Economic Analysis
Myanmar

Myanmar

Population 51,846 million
GDP per capita 1212 US$
D
Country risk assessment
E
Business Climate
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Synthesis

MAJOR MACRO ECONOMIC INDICATORS

  2014 2015 2016 (e) 2017 (f)
GDP growth (%)8.4 8.0 7.3 6.3 7.5
Inflation (yearly average) (%) 5.9 11.4 9.8 9.1
Budget balance (% GDP) -0.6 -4.8 -4.6 -4.6
Current account balance (% GDP) -2.5 -4.3 -5.1 -5.0
Public debt (% GDP) 29.7 34.3 34.2 34.2

 

(e) Estimate (f) Forecast  

 * tax year (April - March)

STRENGTHS

  • Ongoing democratic transition and opening of the economy
  • Abundant raw materials (rice, teak, minerals, gas and oil)
  • Significant hydroelectric potential
  • Proximity to vibrant economies (India, China, Thailand)
  • Huge tourist potential

WEAKNESSES

  • Danger of serious ethnic conflict
  • Undiversified economy
  • Underdeveloped financial sector

RISK ASSESSMENT

Growth will remain strong

As in 2016, the rate of growth will remain strong in 2017. Economic activity is expected to benefit from the democratic transition made possible by the November 2015 elections and with the National League for Democracy (NLD) taking power in April 2016. In addition, the approving of a new law on investments in October 2016 should also help boost activity, with the country feeling the benefits of vitality of the gas, telecommunications and consumer goods sectors. The development of tourism should also continue despite the lack of hotel accommodation. The construction sector will benefit from the boom in building the new tourism infrastructure. The country is experiencing an influx of foreign investment as its economy is opened up. However, despite the development of special economic zones, its infrastructure remains seriously inadequate, in particular for electricity, which places limits on its production capacity. On top of this, productivity is low and labour relatively unskilled. Whilst the banking sector remains underdeveloped, the supply of credit is growing rapidly and underpinning consumer spending and investment. In addition, the textile and clothing sector will benefit from the re-establishment, approved in September 2016, of the generalized preference system with the United States which will allow Myanmar privileged access to the US market.
Although poverty remains widespread, private consumption, which accounts for 80% of GDP, will continue to support growth and foreign investments in the agri-business sector. It will be further boosted by increases in social expenditure. Inflation, however, will remain at a high level because of the relaxed economic policies and the rapid rise in housing, electricity and food prices.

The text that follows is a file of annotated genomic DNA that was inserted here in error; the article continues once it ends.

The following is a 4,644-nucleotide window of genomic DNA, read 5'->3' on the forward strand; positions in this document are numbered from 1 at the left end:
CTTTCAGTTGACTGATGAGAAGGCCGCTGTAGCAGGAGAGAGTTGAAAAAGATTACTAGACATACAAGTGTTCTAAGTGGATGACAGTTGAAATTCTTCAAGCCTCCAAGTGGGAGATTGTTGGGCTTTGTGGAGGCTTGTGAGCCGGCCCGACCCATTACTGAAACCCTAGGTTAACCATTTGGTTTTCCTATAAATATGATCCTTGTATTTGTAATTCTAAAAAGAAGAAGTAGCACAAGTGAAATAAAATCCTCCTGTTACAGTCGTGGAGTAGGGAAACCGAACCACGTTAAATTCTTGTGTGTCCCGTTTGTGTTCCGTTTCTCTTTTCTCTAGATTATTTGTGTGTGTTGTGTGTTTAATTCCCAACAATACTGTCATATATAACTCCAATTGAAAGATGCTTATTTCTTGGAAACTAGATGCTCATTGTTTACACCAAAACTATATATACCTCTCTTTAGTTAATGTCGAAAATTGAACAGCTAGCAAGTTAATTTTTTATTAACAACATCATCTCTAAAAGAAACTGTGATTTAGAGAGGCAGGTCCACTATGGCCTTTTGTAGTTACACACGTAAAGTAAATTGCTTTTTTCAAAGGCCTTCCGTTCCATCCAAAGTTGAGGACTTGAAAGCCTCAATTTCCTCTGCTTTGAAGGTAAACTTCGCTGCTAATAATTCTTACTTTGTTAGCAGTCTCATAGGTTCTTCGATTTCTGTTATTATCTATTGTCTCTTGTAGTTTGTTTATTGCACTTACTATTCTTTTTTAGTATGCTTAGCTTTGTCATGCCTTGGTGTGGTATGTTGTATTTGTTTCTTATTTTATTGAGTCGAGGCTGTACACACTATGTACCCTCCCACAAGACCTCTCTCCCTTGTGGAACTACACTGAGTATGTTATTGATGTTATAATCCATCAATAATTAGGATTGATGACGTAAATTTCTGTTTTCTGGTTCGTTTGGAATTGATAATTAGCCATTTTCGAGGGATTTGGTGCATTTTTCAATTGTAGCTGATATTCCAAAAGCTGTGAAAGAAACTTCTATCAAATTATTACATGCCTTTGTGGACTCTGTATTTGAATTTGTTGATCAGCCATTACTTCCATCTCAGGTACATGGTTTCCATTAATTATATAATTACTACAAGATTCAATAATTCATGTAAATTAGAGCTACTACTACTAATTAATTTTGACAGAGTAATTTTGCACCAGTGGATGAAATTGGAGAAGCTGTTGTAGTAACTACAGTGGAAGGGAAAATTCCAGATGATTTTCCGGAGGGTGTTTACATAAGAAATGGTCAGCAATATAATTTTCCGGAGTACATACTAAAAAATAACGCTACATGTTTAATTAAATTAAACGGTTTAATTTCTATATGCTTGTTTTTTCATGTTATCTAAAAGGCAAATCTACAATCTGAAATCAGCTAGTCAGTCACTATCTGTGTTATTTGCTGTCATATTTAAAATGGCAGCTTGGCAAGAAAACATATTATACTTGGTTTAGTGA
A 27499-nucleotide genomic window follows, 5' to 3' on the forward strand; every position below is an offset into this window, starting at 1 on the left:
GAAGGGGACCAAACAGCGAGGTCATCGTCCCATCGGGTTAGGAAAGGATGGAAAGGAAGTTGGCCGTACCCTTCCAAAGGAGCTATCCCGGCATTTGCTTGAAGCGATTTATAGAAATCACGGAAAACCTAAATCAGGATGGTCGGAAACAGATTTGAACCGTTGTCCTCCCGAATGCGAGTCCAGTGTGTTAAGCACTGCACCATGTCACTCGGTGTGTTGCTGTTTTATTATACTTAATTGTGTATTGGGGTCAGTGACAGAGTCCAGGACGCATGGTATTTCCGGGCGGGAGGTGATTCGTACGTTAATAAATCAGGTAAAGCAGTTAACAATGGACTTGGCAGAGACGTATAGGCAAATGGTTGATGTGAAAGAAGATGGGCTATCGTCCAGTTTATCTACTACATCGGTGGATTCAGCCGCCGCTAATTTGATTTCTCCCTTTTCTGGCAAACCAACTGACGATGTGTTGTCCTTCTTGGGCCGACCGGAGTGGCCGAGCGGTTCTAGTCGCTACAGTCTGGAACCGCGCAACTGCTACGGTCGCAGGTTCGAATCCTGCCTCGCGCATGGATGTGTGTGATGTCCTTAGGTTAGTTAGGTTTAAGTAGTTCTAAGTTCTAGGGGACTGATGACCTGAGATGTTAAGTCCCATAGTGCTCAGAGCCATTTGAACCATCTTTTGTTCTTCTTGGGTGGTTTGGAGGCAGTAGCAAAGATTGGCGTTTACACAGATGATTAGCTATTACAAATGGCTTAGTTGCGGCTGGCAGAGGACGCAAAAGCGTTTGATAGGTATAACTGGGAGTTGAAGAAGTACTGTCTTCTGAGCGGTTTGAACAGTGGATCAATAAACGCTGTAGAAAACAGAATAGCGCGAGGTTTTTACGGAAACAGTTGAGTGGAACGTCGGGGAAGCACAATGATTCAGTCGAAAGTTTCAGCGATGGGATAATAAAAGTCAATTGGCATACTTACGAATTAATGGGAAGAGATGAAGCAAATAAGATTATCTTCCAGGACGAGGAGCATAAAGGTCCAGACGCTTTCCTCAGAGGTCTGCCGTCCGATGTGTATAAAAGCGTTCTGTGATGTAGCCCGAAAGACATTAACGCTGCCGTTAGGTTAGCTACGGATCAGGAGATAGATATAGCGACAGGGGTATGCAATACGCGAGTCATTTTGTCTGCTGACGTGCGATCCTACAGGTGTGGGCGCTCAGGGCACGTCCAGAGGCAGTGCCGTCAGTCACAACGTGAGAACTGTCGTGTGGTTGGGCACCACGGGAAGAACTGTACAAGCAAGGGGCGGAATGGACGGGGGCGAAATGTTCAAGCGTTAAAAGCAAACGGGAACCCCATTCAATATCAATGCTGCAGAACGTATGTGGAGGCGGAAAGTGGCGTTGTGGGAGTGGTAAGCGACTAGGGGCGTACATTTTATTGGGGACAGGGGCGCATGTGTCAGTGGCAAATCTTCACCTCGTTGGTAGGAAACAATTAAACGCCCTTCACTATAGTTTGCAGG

Dual deficits but growing FDI

Efforts to bring the budget deficit under control are expected to continue in 2017. The government is prioritising spending on developing infrastructures as well as social spending (education, healthcare). At the same time, with revenues being restricted by weak natural gas prices, the government wants to push ahead with reforms aimed at increasing the tax base which would help boost budget revenues. In addition, the public debt has been granted debt relief and a rescheduling of the arrears by the Paris Club, enabling the country to receive further concessionary loans to finance investment in its infrastructure. This means public debt is at a moderate and sustainable level.
In terms of the external accounts, the current account deficit should stabilise in 2017. Despite the growth in exports, the country has a balance of trade deficit being widened by the scale of imports linked to investment projects but also high levels of consumption. This is however partly offset by increased FDI. In this context, its currency reserves will remain at a satisfactory level (7 month’s imports).

 

The democratic transition continues but interethnic tensions remain high

In political terms, the country has seen an unprecedented period of liberalisation. The parliamentary election in November 2010, bringing to an end the rule of the military junta, opened the way to a reform process as of summer 2011. Partial parliamentary elections were held in April 2012, the first elections in which all elements of the opposition had taken part since 1990. The National League for Democracy (NLD) won 43 of the 45 seats up for election, enabling Aung San Suu Kyi, leader of the NLD, to become Member of Parliament. In the long-awaited general election of 8 November 2015, the LND won over 80% of the votes. This gave it an absolute majority in Parliament, despite 25% of the seats being reserved for members of the junta. The NLD entered into office in April 2016. Htin Kyaw was elected President by Parliament and Aung San Suu Kyi was appointed “State Counsellor”, a role specifically devised for her as the Constitution prohibits her from becoming President because of her foreign family links. Partial parliamentary elections are due to be held in April 2017. With 12 national Parliamentary seats at stake, this could not threaten the NLD majority but will be the first real test for the party, one year after it came to power.
The opening of the country made it possible, in 2012 and 2013, for most of the sanctions imposed by the United States and the European Union to be lifted. However, relations between Naypyidaw and the west could suffer as a result of the enduring interethnic and religious tensions between the Buddhist majority and the Muslim minority in the State of Rakhine.
Finally, the business climate remains difficult and Myanmar is one of the worst rated countries in the world in terms of quality of governance.

 

Last update: January 2017

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